Last Thursday, on the 13th anniversary of the day their son, Welles, died while saving many people inside the South Tower of the World Trade Center, Alison and Jefferson Crowther left their house in Nyack, N.Y. They drove to Clarkstown South High School, to talk to kids about why their son kept bringing people out of the tower and going back into it on 9/11.
Then they headed down to Queens, and Jefferson threw out the first pitch at the Mets game, and the people at Citi Field cheered Welles and their city’s resilience.
On Friday morning, they drove up to a middle school in New Canaan, Conn., and talked about the curriculum they’ve built around the life and death of their son. Then they drove to Walpole to work on the trust in their son’s memory.
From there, they drove to Waltham, for dinner with their daughter and her fiance.
On Saturday, they headed to Chestnut Hill, to Boston College, where Welles graduated in 1999. BC was playing the ninth-ranked USC Trojans. The Crowthers spent the pregame handing out 6,000 red bandannas, because that was Welles’s trademark. His dad gave him one when he was 6, and he always had one. In his pocket when he rode his bike. Under his hockey and lacrosse helmets in high school. Under his helmet when he played lacrosse at BC. Across his face when the South Tower blew up.
They didn’t know it, but BC coach Steve Addazio had just shown his team the ESPN documentary about Welles, “The Man in The Red Bandanna.” The film was produced by Drew Gallagher, one of Welles’s BC buddies. The USC team watched it, too.
Alison and Jefferson Crowther were introduced during the game. Jefferson Crowther realized he only had a blue bandanna in his pocket. That was the deal: His was blue, Welles’s was red.
He ran over to the stands and asked one of the kids for one of the red bandannas.
“Keep it,” the BC student told him.
“No,” Jefferson Crowther said. “I’ll bring it back.”
Five minutes later, the ceremony over, he went over and handed it back.
“He held it close, like a relic from the saints,” Jefferson Crowther said.
They met with Pete Frates, the BC grad who is battling ALS and who inspired the Ice Bucket Challenge. Frates struggled to express verbally how much inspiration he took from Welles. His brother read out a tweet that Frates wrote about Welles, and at this point Alison and Jefferson Crowther were overwhelmed.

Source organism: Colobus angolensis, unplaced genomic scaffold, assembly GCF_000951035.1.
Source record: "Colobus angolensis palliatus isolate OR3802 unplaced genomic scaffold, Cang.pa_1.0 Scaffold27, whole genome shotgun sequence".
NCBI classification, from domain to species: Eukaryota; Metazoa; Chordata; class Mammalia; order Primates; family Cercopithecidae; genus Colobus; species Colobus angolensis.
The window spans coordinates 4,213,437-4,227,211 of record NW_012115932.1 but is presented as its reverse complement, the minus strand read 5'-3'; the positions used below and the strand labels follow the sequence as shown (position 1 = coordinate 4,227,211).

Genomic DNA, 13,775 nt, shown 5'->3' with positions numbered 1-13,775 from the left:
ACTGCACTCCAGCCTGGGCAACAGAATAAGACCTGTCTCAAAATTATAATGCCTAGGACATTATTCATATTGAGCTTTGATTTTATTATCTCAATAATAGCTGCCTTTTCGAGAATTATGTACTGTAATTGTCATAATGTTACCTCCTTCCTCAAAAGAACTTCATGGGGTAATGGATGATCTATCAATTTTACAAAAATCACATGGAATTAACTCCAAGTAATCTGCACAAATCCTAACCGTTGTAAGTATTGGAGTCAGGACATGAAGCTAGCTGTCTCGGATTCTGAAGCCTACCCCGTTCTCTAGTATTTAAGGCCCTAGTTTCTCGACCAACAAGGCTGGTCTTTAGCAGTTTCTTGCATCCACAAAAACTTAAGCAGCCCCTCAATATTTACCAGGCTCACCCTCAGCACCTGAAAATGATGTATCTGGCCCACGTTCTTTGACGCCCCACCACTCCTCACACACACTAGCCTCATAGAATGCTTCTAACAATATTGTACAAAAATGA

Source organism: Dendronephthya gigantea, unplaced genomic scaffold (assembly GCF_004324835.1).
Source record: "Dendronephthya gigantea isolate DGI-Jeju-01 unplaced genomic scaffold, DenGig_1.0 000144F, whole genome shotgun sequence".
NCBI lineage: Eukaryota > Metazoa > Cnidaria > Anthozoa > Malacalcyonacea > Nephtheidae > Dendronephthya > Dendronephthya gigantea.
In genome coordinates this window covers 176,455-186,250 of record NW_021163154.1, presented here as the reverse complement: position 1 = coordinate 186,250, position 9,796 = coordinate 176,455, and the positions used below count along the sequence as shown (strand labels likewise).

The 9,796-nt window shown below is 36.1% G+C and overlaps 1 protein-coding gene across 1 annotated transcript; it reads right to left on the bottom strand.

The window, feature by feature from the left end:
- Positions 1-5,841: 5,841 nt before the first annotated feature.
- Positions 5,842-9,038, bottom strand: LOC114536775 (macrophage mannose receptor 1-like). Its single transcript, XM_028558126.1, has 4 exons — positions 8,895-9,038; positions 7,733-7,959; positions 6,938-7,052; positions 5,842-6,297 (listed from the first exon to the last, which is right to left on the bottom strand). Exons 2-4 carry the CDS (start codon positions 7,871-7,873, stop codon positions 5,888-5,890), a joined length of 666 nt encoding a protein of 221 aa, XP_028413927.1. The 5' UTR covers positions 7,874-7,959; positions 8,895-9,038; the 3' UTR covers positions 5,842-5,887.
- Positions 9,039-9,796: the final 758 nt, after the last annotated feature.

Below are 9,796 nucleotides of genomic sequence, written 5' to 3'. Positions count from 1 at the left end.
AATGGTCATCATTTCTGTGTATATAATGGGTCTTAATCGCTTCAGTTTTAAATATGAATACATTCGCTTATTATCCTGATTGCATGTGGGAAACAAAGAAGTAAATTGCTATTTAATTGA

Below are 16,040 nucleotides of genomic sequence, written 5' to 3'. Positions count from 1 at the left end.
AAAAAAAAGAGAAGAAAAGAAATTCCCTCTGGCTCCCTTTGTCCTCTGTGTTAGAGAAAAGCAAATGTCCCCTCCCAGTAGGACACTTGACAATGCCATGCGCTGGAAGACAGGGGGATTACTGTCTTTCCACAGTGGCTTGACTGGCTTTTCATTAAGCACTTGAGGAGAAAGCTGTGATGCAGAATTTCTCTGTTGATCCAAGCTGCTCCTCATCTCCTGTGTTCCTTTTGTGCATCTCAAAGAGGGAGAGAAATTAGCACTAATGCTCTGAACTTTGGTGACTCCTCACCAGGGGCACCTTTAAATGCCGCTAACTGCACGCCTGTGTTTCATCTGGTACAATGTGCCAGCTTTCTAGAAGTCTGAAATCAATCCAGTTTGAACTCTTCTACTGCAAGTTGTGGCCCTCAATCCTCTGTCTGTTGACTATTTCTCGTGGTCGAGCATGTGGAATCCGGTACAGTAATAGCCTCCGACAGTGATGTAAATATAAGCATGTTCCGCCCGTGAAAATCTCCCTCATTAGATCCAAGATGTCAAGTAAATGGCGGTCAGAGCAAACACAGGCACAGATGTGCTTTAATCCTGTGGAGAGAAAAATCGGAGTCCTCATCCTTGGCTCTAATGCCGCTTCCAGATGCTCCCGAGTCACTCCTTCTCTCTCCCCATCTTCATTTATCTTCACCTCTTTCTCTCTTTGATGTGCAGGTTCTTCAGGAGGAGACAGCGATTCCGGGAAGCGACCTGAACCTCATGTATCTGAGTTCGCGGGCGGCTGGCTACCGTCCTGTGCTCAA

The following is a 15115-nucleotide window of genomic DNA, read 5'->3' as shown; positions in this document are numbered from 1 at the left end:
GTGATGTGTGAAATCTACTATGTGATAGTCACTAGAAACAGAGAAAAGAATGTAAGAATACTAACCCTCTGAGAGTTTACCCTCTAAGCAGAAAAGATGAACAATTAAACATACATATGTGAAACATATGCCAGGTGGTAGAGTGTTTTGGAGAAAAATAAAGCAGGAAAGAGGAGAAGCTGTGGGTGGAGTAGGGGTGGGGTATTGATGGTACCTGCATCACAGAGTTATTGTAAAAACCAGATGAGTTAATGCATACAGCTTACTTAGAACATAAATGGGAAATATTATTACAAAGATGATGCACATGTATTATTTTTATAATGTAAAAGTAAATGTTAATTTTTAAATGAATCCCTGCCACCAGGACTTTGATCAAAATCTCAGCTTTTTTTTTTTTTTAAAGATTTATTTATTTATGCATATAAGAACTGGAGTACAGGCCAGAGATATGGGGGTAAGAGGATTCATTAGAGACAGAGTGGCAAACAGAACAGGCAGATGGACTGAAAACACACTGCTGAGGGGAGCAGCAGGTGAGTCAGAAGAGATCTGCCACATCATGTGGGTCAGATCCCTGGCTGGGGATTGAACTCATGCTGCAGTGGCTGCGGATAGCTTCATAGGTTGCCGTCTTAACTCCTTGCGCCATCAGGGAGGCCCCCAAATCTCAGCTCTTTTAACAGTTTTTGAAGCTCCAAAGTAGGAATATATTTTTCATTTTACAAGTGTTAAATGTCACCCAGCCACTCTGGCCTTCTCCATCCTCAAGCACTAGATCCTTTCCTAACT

It wasn’t supposed to be much of a game. BC was a 20-point underdog. Nobody gave the Eagles a chance. But someone did.
When it was over, and BC won in the dying minutes on a Tyler Murphy touchdown run, the Crowthers found themselves hugging all these thirtysomethings, everybody that went to BC with Welles. They found themselves shaking hands with a BC grad named Marty Walsh.
“This is so great,” the mayor of Boston told them.
Coach Addazio brought them in the locker room, and after handing out game balls to the defense and Murphy, he handed a third game ball to Alison and Jefferson Crowther.
Jefferson Crowther stood before a bunch of sweaty, exhilarated football players, looking at their uniforms — their helmets, shirts, shoes, gloves — emblazoned with red bandannas. He almost didn’t know what to say, and then he said, “I can’t get over those frickin’ cleats.”
The locker room exploded in cheers.
After the Crowthers left the locker room, they were approached by two BC players. One, whose name they didn’t catch, gave them his game shoes. The other, Malachi Moore, who is 6 feet 7 inches and wider than the Pike, told them the only reason he came to BC is because Tom Rinaldi, who wrote the script to that ESPN documentary, visited his high school in New Jersey and told Welles’s story.
“I just wanted to tell you how much your son means,” Malachi Moore told them.
There was nothing else to say.
Past coverage of the Sept. 11 attacks:
Kevin Cullen is a Globe columnist. He can be reached at email@example.com.